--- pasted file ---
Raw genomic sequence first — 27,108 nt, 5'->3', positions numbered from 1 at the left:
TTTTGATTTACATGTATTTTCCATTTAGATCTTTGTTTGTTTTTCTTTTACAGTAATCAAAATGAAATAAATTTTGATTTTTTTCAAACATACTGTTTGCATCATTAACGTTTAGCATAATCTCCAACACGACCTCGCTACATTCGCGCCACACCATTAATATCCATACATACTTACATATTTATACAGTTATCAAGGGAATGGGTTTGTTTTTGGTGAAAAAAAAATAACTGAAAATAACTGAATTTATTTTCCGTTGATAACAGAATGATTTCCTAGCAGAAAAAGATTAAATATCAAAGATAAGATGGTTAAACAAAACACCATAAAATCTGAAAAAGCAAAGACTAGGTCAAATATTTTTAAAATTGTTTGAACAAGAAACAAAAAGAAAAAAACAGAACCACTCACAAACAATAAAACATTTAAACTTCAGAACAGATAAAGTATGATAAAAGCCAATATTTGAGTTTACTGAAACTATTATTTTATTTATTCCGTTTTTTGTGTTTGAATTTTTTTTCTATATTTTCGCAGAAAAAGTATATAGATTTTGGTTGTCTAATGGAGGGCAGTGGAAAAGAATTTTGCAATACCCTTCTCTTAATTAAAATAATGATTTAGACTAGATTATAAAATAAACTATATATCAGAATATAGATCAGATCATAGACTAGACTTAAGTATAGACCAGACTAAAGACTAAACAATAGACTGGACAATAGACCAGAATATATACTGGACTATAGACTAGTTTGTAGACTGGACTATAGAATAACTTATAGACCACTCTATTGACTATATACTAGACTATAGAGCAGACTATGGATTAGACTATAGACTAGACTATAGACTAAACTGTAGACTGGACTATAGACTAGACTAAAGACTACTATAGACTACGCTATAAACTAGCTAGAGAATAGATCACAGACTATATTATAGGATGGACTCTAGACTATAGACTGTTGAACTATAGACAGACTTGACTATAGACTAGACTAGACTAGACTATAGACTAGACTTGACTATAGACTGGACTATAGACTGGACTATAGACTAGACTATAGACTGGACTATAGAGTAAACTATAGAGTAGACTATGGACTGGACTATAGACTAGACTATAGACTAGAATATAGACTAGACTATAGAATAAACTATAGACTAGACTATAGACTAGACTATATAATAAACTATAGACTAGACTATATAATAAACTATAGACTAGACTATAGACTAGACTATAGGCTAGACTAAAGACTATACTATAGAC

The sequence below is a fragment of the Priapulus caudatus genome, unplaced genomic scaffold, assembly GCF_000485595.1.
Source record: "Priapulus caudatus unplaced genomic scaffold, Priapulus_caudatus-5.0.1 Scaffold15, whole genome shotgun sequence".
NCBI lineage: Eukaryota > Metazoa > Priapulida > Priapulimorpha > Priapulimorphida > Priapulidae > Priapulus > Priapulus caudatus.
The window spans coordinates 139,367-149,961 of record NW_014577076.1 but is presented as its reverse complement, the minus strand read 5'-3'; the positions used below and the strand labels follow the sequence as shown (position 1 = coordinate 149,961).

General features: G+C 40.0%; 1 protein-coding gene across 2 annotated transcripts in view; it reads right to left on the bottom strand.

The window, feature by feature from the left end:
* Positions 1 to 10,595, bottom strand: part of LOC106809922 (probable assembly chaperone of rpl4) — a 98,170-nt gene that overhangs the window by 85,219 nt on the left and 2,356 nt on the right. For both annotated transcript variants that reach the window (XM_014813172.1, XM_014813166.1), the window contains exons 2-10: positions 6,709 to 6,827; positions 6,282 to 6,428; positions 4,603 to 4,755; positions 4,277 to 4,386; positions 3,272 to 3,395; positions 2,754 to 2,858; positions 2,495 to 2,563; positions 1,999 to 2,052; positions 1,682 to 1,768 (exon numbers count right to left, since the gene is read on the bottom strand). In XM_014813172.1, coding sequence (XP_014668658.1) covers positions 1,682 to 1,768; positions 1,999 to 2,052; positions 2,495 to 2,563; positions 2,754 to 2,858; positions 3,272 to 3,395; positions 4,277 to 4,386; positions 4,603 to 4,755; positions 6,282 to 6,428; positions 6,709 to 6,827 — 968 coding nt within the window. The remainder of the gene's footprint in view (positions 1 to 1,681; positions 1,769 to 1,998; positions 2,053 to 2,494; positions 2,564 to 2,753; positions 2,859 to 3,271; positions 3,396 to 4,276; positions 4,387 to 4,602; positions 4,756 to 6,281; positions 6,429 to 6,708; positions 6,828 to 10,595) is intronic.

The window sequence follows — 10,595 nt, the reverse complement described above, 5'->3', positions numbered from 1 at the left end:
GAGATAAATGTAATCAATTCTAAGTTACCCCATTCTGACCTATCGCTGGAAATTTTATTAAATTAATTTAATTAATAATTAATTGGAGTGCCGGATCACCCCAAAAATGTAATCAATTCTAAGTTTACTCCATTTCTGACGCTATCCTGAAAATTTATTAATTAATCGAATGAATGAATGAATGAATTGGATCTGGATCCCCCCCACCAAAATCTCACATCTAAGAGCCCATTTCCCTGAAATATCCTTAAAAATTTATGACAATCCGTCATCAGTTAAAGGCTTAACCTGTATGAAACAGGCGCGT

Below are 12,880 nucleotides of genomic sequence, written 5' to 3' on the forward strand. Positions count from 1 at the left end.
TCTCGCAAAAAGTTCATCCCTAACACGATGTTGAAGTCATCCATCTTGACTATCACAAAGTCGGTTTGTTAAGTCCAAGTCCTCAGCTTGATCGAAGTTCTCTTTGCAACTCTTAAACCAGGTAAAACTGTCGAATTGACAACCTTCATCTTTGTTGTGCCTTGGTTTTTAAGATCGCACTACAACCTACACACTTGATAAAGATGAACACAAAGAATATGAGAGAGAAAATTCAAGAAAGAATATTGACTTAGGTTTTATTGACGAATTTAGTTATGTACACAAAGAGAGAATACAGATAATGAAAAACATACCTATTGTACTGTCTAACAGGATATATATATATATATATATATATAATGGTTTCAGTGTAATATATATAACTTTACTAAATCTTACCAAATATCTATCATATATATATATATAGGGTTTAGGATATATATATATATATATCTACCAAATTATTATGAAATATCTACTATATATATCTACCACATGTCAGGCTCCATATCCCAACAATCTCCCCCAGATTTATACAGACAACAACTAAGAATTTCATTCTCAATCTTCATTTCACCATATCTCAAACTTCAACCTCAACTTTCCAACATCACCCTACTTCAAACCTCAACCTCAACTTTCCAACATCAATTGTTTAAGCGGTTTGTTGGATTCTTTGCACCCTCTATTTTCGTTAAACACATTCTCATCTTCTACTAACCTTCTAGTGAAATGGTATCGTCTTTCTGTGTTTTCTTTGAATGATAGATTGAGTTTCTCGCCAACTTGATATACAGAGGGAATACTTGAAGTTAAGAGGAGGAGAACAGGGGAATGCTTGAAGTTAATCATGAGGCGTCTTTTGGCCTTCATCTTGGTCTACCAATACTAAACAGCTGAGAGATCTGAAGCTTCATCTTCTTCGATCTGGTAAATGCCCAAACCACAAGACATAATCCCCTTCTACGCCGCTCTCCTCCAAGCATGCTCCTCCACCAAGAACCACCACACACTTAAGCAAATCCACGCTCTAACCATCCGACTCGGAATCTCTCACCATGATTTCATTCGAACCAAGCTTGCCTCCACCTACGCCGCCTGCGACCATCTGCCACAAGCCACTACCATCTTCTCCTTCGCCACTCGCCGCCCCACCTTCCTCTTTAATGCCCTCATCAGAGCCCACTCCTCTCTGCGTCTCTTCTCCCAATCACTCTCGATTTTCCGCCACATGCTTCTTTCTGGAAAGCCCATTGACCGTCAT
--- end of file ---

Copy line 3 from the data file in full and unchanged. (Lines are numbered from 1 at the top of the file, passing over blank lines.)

The sequence below is a fragment of the Priapulus caudatus genome, unplaced genomic scaffold, assembly GCF_000485595.1.